Published online by Cambridge University Press: 07 March 2007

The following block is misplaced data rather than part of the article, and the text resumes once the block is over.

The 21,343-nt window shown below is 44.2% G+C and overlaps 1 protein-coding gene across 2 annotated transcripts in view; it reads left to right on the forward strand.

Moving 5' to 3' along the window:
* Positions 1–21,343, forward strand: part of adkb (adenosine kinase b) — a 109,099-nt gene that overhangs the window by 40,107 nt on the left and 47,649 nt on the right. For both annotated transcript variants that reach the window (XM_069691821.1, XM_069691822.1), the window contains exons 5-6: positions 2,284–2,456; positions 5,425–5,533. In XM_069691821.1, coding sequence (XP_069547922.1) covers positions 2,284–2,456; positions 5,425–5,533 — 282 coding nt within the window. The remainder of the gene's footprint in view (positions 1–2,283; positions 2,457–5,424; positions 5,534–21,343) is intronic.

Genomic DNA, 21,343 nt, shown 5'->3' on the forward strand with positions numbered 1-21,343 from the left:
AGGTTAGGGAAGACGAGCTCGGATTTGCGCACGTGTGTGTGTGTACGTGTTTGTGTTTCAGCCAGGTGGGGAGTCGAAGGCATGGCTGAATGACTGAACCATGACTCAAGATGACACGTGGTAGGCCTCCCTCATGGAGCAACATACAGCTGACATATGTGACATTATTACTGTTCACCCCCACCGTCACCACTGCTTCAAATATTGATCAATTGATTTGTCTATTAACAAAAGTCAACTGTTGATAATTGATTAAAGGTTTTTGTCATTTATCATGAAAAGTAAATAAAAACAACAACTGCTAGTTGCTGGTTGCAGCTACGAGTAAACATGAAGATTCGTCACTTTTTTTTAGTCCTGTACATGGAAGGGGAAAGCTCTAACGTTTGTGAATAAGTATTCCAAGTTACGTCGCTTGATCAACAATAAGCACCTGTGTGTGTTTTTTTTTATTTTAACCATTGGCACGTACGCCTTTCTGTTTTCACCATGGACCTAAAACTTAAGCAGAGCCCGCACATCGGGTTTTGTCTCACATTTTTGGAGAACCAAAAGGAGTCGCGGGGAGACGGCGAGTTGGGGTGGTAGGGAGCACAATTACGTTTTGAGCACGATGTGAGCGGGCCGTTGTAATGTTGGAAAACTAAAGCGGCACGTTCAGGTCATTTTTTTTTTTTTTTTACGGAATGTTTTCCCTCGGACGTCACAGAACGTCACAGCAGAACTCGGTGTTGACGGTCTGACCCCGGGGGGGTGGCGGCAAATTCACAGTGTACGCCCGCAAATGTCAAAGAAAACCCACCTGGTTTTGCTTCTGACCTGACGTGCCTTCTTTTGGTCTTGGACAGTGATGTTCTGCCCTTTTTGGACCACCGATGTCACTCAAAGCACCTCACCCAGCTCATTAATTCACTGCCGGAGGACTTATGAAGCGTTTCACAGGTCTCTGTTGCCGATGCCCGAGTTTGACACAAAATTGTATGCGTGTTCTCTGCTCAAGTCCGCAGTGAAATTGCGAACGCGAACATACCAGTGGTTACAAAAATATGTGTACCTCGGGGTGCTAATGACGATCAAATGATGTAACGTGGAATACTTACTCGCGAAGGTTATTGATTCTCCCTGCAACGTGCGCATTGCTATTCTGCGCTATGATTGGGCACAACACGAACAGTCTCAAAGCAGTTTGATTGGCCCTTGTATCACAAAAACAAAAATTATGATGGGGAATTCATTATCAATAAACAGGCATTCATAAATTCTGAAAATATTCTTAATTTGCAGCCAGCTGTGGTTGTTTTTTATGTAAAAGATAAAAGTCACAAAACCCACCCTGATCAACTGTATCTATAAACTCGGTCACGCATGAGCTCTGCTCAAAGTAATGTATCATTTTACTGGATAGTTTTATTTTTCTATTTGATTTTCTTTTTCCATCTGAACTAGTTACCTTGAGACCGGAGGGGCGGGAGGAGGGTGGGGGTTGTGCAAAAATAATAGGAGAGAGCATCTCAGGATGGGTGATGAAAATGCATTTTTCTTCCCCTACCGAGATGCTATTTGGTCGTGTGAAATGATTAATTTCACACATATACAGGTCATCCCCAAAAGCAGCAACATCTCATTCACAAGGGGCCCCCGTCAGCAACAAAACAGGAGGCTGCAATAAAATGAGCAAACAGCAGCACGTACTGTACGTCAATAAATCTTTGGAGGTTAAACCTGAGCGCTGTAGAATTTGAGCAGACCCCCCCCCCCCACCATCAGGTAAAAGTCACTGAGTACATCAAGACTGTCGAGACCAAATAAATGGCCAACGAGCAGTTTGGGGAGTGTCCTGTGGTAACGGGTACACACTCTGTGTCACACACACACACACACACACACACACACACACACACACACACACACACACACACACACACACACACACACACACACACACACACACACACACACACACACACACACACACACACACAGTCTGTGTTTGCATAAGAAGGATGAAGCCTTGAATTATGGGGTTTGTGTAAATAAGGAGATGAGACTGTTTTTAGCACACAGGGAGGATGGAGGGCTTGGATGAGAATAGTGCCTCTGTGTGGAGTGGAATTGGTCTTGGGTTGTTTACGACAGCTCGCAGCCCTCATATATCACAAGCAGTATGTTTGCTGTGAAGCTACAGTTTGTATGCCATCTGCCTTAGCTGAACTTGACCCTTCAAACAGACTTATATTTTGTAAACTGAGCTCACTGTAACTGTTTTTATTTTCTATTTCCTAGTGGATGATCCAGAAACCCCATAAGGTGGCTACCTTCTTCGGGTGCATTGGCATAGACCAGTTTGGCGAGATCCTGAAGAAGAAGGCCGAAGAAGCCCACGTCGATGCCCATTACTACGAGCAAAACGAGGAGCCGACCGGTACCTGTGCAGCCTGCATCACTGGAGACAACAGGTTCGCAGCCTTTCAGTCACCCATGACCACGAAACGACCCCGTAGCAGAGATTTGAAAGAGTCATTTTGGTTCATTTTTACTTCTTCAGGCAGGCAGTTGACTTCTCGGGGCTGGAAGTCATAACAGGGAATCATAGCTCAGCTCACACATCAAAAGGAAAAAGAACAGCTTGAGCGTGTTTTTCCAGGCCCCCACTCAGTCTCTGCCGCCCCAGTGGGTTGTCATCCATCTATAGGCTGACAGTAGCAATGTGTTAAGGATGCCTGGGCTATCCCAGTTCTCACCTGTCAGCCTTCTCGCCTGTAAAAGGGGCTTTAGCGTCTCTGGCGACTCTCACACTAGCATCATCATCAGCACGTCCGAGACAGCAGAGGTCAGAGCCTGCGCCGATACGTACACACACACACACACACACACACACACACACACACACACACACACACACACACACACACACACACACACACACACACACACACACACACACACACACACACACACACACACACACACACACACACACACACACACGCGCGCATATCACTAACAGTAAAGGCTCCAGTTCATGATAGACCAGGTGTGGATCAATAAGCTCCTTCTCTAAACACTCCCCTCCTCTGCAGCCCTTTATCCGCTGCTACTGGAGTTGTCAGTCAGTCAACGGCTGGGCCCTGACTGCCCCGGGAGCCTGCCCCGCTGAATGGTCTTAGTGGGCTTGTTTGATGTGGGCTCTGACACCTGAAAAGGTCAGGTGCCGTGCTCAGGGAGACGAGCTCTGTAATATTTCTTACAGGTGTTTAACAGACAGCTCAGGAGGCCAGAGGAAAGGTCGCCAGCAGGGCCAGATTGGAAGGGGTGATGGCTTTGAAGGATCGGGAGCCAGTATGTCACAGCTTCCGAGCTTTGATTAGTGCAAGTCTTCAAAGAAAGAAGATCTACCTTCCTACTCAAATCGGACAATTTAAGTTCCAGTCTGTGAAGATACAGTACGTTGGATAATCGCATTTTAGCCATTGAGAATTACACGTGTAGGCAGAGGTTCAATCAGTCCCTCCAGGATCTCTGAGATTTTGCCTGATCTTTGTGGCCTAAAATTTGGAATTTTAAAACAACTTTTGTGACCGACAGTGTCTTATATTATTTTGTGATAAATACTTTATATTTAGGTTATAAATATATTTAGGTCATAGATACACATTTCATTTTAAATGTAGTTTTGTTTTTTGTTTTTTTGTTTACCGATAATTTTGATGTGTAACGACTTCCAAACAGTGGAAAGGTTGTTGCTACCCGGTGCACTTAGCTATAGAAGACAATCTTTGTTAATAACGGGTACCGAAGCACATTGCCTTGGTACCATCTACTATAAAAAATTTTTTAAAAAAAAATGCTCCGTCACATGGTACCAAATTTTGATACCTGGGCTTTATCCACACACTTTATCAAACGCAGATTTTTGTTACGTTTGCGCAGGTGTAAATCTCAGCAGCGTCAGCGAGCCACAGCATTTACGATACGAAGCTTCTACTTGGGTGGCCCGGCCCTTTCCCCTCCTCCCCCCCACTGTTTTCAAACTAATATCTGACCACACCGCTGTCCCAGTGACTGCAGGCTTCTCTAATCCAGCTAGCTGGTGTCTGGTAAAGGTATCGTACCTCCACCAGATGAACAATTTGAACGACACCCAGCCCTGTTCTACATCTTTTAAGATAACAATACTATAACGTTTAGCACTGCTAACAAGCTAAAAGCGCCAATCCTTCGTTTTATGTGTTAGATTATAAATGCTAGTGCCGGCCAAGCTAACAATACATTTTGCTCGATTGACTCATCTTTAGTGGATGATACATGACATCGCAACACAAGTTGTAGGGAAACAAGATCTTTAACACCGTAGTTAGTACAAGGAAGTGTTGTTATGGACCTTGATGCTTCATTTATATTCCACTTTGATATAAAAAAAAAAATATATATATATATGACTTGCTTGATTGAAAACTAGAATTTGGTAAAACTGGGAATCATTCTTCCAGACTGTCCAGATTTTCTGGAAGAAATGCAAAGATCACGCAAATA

Na-induced calciuria has been well documented and provides a physiological basis for the proposed role of dietary Na (or salt) as a risk factor for osteoporosis. However, the evidence is based primarily on acute salt-loading studies, and there are insufficient data on the effects of high salt intake on net Ca retention to predict long-term effects on bone health. Results of investigations on salt and bone turnover, as assessed by bone biomarkers, are inconsistent, but the large variations in inter-individual response to acute and chronic Na loading may be related to salt sensitivity. Results of cross-sectional and prospective investigations on high salt intake and long-term bone health are inconclusive, probably reflecting the difficulty of conducting such studies in free-living populations. However, the mean urinary Ca loss of 1 mmol/100 mmol Na suggests that chronic changes in salt intake may have large effects on Ca and bone balance, especially in individuals with a reduced capacity to compensate for Na-induced Ca loss. Investigating the relationship between salt intake and bone health requires a greater focus on whole diets (including components such as K, Mg, P and protein), reliable measures of salt intake, appropriate bone health outcome measures, and improved subject characterisation (e.g. salt sensitivity). The reasons for inter-individual variability should be explored using post-genomic techniques.